Personal Voices: The End of an Era

I've watched maybe, ten hours of Friends, one for each year it was on the air, being generous, since I think it might have slipped in the cracks, like: Do commercials count? Surely the time I spent watching Friends commercials should amount to something. They should pay me: After all, I ceded a small part of my brainspace to Phoebe, and -- wait -- I know the rest of their names. At least I know them as people: Jennifer ("Hot Chick-Next-Door") Aniston, Matthew ("Rehab") Perry, David ("Why Doesn't He Have a Movie Career?") Schwimmer, Courtney ("Remember that Springsteen Video?") Cox-hyphen-whatever, and The Dumb Guy ("The Dumb Guy"). Phoebe, or Lisa Kudrow, seems adorably smart and scattered -- not that I know much about the character of Phoebe but I've heard Kudrow on NPR.

I watched the final episode of Friends from a hot tub on the roof of a hotel in Burbank. I just wanted to go to the hot tub, I swear. Went to dinner with a friend, bitched about how the end of Friends is eclipsing one of the defining moments in modern American democracy: the slow-motion implosion of America's legitimacy on the global and human-rights stage, quite possibly the end of an empire, because even Rome could not stand beset by enemies without and the slave revolts within, and should Rummy resign? And was the apology enough? It's enough to curdle your sushi (pass me the unagi....) -- or, wait, maybe it's the reverse. Maybe this media coverage of this whole torture-Iraqis thing was some evil rival-network attempt to take media attention away from the end of Friends. Like, CBS exposed the prison story and Friends is NBC. It's clear now! Those bastards!

But I digress.

After sushi we came back, we changed into bathing suits -- had checked the tub just minutes before, mind you, and it was empty -- and there are three guys camped out, two enjoying The End of an Era while basking in the embryonic warmth of the hot tub.

Yes, the hot tub had a television, and if I had a hot tub and a television together at my house (if I had a house) I would turn all wrinkly like a raisin in the water. Someone would have to get a pool guy to fish me out with an extra-large green net and deposit me on a pool lounger to dry.

When we climbed into the hot tub, Friends was on the twins thing. Another infertility plot. They're getting so common these days. It's like the Handmaiden's Tale, with working-class pregnant women -- played as stupid trailer trash -- acting as breeders for the impeccably well-qualified upper-middle-class main characters. And, yes, I'm thinking of Sex and the City -- Charlotte's near miss, with the family that just wanted a trip to New York. How cute! Do you think people like that really exist?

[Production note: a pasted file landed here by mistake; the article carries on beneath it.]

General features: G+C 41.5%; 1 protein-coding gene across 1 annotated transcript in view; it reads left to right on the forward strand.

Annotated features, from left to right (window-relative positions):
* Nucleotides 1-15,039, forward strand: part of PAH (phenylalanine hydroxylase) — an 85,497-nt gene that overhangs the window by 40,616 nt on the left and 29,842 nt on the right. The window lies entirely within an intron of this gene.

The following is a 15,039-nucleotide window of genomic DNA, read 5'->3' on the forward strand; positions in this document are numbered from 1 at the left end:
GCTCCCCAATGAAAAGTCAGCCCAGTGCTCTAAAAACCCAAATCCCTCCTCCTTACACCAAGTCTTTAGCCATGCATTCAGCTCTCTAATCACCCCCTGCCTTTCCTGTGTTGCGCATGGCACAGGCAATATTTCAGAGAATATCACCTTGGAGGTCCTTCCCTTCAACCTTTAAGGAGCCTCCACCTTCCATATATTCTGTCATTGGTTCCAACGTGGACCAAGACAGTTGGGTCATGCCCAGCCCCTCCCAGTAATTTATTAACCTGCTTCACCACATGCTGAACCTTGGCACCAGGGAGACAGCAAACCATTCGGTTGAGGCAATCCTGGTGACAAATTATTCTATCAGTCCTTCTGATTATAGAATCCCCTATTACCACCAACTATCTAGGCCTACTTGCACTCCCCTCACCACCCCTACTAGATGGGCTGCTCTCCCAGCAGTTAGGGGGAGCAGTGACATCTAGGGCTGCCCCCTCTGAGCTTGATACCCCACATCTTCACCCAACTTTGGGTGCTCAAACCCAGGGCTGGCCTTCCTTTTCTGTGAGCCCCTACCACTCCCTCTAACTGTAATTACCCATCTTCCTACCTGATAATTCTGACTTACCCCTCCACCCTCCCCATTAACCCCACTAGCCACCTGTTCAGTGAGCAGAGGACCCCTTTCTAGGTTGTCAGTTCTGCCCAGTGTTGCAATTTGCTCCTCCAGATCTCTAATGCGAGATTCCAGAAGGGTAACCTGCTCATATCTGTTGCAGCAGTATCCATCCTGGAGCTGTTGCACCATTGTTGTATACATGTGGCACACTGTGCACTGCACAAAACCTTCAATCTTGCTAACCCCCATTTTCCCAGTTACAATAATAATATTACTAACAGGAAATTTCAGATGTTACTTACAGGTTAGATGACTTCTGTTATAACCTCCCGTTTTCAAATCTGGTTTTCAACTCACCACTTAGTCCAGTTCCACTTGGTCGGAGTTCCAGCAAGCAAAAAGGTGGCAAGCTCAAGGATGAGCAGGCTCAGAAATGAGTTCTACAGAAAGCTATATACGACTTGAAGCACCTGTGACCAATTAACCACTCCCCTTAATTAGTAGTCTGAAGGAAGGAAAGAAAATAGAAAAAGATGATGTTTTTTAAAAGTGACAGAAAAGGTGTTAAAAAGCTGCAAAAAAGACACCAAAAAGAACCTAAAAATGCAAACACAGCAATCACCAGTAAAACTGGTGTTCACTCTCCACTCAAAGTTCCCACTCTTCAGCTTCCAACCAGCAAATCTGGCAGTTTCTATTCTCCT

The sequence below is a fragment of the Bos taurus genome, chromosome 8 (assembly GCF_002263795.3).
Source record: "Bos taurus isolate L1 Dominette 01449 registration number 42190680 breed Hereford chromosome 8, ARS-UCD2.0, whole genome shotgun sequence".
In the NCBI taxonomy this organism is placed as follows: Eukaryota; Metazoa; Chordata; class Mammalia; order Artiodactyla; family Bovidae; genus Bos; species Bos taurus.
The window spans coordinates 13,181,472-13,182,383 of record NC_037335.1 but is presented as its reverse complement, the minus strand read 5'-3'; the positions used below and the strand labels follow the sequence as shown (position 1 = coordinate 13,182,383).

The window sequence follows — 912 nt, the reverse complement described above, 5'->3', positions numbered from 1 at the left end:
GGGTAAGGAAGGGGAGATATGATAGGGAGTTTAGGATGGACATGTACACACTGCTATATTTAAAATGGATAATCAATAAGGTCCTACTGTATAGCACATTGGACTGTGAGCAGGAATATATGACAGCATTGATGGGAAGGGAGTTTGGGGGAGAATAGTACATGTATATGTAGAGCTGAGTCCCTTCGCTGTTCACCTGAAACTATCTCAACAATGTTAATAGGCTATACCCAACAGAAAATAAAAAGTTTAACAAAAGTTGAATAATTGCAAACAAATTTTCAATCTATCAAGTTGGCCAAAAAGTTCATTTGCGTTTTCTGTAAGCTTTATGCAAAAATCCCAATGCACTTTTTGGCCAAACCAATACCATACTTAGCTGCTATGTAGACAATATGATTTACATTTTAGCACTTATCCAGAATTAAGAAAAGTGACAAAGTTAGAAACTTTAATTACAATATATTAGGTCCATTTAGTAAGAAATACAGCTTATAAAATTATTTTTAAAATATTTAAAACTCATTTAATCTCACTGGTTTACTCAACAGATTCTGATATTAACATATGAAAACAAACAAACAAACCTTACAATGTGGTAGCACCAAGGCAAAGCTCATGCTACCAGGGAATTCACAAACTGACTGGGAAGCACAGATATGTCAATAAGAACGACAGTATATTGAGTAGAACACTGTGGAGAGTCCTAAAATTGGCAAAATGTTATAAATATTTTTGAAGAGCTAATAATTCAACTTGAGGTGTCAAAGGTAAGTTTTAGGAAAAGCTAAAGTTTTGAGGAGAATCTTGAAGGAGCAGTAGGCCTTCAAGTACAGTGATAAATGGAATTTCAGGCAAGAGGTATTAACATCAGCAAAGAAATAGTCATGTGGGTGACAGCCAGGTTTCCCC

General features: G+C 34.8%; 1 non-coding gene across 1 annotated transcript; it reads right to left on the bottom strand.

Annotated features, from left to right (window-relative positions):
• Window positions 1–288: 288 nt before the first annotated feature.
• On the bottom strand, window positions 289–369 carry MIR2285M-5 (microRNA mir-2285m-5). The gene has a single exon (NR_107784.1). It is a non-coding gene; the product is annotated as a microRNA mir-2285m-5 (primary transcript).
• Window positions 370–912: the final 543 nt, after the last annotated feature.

The entrance of the twins to the FriendSpace © was so old school, with the double-triple-takes, gags that go back, to what? The twenties? And I thought: my god, I am watching an actual sitcom, like, the things I avoid all 364 days of the year, but this is a leap year, and this is my lucky day.

But I digress. Again.

And why did Rachel have to get off the plane? Okay, I know, she loved him. And they were meant to be together. But the whole gag of the show -- or the payoff, whatever -- was that the Schwimmer character could be completely emotionally inarticulate, exhaustingly so, and still get the girl. Way to go y'all. Raise the bar. Keep doing what you're doing, guys, treating love like a game of poker, where the only sure way to lose is to show your cards.

But let's be real. Girls are pretty much as emotionally boxed-up as guys now, maybe it's what we have to do to get ahead, but God forbid someone actually lay their cards on the table -- like we say we want -- 'cause half of us would run screaming into the void.

Which leads us to: sitcoms -- which are all but emotionally irrelevant -- but they're the best shorthand we have for processing the modern rules of intimacy. We learn from these things. They're like pattern imprinting and recognition. And it starts so young -- hell, dump parenting. Let's just dub kids a DVD of all the shows they should emulate and let them pattern themselves thus.

Sitting in the hot tub, I expected to brace myself against the manipulation of my emotions. But I didn't have to. It fell flat. Literally flat. Visually two-dimensional. Contrast the palette of a show like Alias -- or even Survivor -- against Friends. Compared to the lush, real world filming of that fictional and "reality" show, the set of Friends looks like cardboard props for the middle school rendition of Our Town.

Maybe I'm biased. I lived in one of the buildings used as an exterior for Friends. It was adorable but tiny, and so cold in the winter that, for heat, I left the oven open and running so hot I worried about melting the dial. The whole apartment could have fit into one of the Friends bathrooms. I think this is New York by way of Minnesota (or Ohio or Arizona). That is: The interior sets of Friends were calibrated to what someone in that state thinks a New York apartment looks like, because they couldn't possibly be as small as they actually are, because that would be inhumane and make New Yorkers little more than lab rats. The interiors were so flat because FriendSPace © need not be a real or even real-simulacrum expression of an apartment. It was a blank slate against which we projected our rapidly antiquated notion of what America is (and New York is) like, and indulged in emotional myth-making that doesn't begin to reflect the complexity of life today.

I guess that's why people watch. But me, I was just there for the hot tub.

Farai Chideya is a multi-media journalist and the host of "It's Your Call" on San Francisco's KALW 91.7 FM/Information Radio.

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